First off, for all those Facebook users, Joe’s account was spammed/hacked into. Please, DISREGARD any message that says he was mugged and needs money sent to him. Joe is doing well and I am fixing the issue with his account. On to the real story….
The past two days have been both up and down emotionally and physically for
Near his camp is the old burial ground to the famous Omaha Indian Chief Blackbird. He was one of the first Plains Indians to trade with white explorers and one of the first to question the encroachment of the white people into their lands. He died in 1800 from smallpox and was buried on a raised mound on top of the bluff, which now resides on a reservation. Lewis and Clark hiked up the hill and paid homage to Chief Blackbird in their exploration of the Missouri in 1804. A great little article of Lewis and Clark and Chief Blackbird can be found here. L egends surrounding Blackbird Hill extend beyond just the burial site of Chief Blackbird. There is a story about a woman who died on the hill on October 17, 1849, deciding between two lovers. Legend has it you can still hear her scream on October 17th every year. The short story can be found here.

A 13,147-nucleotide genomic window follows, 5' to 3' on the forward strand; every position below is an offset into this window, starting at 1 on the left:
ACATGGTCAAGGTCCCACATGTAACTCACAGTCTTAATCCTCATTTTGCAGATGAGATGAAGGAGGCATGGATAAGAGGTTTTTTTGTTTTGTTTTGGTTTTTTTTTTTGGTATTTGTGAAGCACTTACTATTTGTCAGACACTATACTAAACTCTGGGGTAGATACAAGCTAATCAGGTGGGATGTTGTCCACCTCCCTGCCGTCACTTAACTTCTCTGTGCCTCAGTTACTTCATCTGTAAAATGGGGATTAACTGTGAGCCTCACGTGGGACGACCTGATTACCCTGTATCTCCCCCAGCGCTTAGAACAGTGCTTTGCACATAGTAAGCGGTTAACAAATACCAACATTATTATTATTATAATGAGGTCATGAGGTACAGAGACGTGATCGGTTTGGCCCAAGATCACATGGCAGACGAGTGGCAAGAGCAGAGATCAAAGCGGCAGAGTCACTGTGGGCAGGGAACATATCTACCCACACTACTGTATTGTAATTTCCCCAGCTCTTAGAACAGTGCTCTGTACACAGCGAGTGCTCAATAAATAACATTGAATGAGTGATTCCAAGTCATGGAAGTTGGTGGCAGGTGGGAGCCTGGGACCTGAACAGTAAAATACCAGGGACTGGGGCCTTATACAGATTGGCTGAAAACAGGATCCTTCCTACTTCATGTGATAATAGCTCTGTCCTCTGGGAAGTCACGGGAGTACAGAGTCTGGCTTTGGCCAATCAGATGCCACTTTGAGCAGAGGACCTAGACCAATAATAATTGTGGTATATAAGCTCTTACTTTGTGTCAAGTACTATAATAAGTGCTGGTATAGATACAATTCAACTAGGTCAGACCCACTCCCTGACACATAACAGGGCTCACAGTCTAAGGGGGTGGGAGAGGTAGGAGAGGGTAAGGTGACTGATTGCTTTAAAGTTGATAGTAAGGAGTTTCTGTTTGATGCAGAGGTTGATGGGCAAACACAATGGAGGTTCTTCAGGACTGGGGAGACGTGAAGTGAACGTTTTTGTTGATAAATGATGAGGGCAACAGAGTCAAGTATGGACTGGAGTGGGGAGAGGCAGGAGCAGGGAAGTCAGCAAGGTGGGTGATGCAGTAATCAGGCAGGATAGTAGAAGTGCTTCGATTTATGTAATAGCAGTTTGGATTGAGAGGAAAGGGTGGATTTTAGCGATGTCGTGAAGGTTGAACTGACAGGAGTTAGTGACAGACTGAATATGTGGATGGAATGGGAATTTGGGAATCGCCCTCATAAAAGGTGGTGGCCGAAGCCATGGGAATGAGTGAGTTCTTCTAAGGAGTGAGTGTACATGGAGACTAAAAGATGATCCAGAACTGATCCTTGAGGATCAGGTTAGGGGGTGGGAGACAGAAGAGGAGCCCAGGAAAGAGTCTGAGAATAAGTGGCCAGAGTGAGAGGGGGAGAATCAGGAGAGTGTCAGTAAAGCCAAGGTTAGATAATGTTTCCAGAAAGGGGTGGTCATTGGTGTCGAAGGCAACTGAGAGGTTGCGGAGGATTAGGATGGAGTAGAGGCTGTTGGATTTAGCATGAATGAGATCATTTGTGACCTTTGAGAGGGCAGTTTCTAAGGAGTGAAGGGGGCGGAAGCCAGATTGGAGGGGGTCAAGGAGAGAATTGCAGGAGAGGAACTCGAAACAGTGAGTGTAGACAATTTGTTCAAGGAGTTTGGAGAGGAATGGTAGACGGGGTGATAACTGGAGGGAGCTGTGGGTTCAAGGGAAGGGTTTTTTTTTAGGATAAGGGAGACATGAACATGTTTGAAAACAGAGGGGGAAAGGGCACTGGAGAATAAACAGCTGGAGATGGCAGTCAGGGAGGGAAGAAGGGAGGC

Today, Joe’s mood was much improved. I spoke with him this afternoon after a great 59 mile effort on the Missouri. He is camped tonight at Wilson Island State Park and said he “broke through a mental barrier.”
The weather cooperated with him and he was prepared both mentally and physically for the river today. There are more media inquiries with the larger towns fast approaching, so stay tuned for more articles in the Media section above.
I will speak to Joe tomorrow, probably around Omaha, Nebraska, and look forward to updating the Paddling for Parkinson’s community at that time.